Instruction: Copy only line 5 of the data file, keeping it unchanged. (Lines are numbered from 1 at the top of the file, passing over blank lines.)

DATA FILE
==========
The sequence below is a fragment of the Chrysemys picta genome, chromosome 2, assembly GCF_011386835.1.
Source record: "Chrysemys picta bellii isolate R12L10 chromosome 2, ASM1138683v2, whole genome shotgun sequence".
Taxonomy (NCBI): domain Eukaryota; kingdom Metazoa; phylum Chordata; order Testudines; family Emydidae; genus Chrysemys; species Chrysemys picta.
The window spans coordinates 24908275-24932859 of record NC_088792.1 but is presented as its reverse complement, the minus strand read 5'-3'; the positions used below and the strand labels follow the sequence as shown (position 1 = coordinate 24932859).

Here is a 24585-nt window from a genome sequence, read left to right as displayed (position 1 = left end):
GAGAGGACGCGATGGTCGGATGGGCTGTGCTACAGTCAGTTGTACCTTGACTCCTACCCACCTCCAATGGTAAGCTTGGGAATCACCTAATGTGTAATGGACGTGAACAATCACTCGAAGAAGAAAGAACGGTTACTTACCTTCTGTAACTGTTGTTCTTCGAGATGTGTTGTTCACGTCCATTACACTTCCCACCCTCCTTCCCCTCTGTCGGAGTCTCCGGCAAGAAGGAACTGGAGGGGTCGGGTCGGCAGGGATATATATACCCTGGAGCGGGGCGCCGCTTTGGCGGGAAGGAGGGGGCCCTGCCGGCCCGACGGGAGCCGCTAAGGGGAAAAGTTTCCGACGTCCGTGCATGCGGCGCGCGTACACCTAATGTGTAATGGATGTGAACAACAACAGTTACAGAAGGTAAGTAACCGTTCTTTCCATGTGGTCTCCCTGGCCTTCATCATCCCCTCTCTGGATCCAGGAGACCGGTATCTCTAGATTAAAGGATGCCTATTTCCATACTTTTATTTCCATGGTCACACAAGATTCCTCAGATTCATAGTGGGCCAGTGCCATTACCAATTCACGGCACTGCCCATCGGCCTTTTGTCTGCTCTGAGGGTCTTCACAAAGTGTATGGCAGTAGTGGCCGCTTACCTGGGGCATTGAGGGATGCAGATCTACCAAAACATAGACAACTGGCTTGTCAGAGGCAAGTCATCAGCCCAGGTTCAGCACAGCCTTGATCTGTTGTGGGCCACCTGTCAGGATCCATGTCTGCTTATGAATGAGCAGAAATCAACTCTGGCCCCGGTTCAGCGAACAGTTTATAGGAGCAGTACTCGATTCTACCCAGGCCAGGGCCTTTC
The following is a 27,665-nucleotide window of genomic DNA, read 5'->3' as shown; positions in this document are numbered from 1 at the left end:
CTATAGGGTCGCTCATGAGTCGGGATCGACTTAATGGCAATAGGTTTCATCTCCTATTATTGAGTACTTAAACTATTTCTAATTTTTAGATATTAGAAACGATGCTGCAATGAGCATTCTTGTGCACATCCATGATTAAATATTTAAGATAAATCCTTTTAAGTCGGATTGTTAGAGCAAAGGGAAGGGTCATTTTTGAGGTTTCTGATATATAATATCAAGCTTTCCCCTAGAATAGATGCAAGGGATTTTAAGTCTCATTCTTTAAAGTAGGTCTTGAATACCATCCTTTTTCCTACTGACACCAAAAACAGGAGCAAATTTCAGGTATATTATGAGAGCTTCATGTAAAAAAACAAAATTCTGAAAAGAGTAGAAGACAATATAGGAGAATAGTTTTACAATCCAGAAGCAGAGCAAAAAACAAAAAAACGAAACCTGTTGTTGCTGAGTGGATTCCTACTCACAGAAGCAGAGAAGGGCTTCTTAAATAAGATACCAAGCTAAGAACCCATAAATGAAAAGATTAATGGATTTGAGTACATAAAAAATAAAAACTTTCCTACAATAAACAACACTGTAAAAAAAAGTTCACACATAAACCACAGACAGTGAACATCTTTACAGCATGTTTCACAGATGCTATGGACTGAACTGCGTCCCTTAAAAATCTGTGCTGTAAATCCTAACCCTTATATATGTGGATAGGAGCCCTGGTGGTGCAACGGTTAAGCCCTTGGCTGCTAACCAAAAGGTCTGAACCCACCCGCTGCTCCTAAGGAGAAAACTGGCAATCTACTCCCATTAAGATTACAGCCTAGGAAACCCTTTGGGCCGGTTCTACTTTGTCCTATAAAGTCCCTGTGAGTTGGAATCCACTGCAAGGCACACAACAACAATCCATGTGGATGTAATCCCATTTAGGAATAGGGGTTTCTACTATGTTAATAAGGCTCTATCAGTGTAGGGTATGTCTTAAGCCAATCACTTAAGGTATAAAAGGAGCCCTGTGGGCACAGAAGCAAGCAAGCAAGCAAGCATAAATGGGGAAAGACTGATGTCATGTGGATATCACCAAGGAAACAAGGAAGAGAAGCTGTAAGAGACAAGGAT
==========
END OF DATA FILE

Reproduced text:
Here is a 24585-nt window from a genome sequence, read left to right as displayed (position 1 = left end):